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17 top tips for looking after your back



Road trip alert!

Face painters love nothing more than a Jam, an excuse to party and paint together and this year felt more like being let out of boarding school, aged 15, for the first time!

3 hours up the A1 (M) on Friday found me in a cute little B&B near Pontefract (remember those little liquorice cakes?) followed by a lovely meal reconnecting with loads of my lovely painty pals within the face painting industry.  What a friendly bunch they all are!

If you had been in a drone over the car park of Featherstone Rovers in Yorkshire on the Saturday morning you would have seen the massing of the face painters cars, gaping boots disgorging the paraphernalia of this arty world into festival trollies, towing them into our exhibition space! Folding tables, director’s chairs, bulging cases full of paint, split cakes, brushes, bling, airbrushes, glitter, stencils, water pots, buckets, tablecloths and mood boards – just a small part of our varied kit.

Heather Saxon-Porter, Gillian Child and I stepped on the stage to do our demonstrations – Heather did a stunning realistic green witch, Gill a pretty and delicate Christmas design and I did a half reindeer/half snow princess – (on the hoof with no planning!  I forgot the antlers…).

Ergonomics – 17 Top tips

Most of my demo time was spent time explaining and demonstrating the essential ways to maintain good back health.  Back pain is the most common complaint for face painters and I care deeply about helping us to prevent it.

Over the years, I’ve watched face painters sitting down, hunched forwards arms outstretched to reach the child in the chair opposite who is leaning back.  I’ve seen painters standing directly in front and leaning just slightly forward over the knees of the client for hours and then complaining of pain.  I’ve watched others sitting sideways twisting round to paint the child beside them.  They are surprised when they can hardly move after 2 hours or more.  I have painted for 30 years and almost never get any back pain – I truly believe this is due to my stance, creating good habits and being aware of it.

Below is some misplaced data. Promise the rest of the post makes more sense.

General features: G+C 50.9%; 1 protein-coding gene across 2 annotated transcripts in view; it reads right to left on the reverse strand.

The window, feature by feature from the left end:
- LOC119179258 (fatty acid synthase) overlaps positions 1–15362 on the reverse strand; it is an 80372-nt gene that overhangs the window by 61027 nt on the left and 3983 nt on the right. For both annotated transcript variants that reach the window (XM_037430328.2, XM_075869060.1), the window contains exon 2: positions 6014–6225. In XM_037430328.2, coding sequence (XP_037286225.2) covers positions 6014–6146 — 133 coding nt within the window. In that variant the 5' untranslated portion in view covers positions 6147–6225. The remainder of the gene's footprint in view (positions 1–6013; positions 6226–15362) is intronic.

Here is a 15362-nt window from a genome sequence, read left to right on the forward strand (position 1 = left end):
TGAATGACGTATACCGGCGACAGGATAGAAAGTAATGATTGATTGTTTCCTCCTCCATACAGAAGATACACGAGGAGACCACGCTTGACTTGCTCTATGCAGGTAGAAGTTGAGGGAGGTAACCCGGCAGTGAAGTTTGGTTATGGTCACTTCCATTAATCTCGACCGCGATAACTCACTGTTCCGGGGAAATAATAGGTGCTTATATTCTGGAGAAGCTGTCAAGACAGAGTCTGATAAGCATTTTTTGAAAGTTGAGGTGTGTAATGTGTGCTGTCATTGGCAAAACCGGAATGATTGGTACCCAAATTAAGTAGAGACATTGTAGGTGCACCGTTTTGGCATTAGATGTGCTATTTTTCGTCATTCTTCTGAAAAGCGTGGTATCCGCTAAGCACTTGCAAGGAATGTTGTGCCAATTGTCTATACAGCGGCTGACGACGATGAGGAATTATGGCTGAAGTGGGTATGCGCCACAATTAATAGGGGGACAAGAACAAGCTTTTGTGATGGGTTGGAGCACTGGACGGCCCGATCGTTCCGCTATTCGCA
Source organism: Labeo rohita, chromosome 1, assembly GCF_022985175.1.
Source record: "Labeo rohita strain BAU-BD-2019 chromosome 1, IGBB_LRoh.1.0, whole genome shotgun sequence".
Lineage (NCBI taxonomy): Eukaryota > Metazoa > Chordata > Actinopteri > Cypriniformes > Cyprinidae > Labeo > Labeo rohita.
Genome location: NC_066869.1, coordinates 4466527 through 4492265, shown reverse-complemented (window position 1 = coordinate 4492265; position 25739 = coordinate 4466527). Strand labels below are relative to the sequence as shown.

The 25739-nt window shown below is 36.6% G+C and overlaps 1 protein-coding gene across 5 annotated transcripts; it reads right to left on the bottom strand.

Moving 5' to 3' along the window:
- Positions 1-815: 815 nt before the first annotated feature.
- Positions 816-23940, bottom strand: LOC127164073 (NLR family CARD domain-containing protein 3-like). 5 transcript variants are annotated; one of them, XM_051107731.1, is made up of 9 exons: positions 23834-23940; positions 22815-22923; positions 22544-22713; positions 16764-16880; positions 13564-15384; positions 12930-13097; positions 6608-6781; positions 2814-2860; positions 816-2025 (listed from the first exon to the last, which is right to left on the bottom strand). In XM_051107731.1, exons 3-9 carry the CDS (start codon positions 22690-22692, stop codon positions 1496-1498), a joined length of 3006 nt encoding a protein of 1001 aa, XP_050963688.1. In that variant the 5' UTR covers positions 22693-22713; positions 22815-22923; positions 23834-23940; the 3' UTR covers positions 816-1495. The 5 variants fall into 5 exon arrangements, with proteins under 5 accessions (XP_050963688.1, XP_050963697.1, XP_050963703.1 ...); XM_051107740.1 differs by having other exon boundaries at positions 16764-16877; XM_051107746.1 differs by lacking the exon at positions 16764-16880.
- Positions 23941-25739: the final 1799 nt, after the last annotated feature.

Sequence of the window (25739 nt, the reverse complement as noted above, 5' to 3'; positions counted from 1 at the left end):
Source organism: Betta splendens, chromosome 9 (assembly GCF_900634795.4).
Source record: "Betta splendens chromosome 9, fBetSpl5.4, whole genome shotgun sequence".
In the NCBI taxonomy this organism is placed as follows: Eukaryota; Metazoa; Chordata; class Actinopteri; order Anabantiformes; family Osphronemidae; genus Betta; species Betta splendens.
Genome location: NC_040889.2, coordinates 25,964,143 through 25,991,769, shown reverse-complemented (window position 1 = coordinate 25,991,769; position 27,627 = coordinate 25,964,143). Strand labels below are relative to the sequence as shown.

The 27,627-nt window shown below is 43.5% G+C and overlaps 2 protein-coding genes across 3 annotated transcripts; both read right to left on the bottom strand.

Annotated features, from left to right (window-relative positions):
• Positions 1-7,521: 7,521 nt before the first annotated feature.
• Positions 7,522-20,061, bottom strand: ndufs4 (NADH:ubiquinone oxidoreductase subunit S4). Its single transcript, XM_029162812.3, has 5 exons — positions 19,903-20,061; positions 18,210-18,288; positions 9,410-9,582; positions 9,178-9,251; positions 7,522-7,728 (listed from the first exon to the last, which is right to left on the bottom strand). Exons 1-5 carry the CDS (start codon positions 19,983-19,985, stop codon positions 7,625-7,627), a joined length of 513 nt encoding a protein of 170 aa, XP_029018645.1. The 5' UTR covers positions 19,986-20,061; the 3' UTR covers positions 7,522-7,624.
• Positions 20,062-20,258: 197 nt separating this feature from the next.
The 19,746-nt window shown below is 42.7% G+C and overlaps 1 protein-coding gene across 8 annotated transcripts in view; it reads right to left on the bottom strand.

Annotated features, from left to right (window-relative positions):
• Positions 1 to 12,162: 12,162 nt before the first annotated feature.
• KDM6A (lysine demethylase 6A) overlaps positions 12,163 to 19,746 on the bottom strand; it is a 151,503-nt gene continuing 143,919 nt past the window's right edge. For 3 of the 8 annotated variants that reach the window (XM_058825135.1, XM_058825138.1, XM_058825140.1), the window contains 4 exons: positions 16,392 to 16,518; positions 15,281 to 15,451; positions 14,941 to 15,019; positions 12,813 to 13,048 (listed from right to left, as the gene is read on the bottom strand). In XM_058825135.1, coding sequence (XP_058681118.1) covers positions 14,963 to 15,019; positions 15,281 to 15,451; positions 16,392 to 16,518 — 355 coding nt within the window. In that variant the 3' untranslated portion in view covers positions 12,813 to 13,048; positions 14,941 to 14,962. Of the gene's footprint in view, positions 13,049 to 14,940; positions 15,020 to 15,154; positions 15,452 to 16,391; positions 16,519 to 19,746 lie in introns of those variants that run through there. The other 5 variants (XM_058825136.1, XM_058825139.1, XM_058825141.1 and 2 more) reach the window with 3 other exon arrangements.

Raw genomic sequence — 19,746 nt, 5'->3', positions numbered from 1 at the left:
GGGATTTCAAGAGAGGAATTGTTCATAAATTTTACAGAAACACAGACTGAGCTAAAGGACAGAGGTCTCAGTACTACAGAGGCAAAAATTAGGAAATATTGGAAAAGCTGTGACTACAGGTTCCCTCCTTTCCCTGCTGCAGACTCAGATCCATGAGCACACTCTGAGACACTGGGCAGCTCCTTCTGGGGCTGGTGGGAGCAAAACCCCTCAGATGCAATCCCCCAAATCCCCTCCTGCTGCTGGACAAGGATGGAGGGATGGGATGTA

1. STANDING. The recommended way to paint is to stand with a high chair AND a high table.  Use a cushion to raise the child if necessary or adults can sit on a standard chair.
  2. Position the chair so you can stand to the side – if right handed, stand on the left as you look at the client, with your kit on your left (reverse this if you are left handed).
  3. Stand close to the client and get them to sit upright nearer the front of the chair, not leaning back, and close to you.
  4. Turn their head towards you to paint each side of their face.
  5. Keep good upright posture – train yourself to be constantly aware.
  6. Don’t stretch your arms too far, try to keep your elbows close.
  7. Keep moving all day – take two steps towards your paint and two steps back to the client.
  8. Avoid twisting or leaning sideways.
  9. Stretch frequently – make a habit of doing this each time you clean your brushes or get a new sponge. Stand up on toes, bend your knees, stretch arms upwards or touch your toes.
  10. Find methods and strategies to help yourself achieve these so it becomes a habit.
  11. SITTING If for any reason you need to sit you should take extra care as you will be stationary for a long time. Get the child to wriggle to the front of the chair and sit upright – this will avoid them leaning back.
  12. Have your kit on your dominant painting side and keep everything as close as possible.
  13. Bring the two chairs as close together as possible.
  14. Sit at the front of your chair (on a cushion perhaps) – if possible with one foot on something higher and their knees between yours.
  15. Learn to gently turn their head to suit your painting rather than YOU turning and twisting.
  16. If they lean back, immediately stop painting and encourage them to sit forward again.
  17. Make sure you stand up frequently to change position – perhaps to paint the taller clients.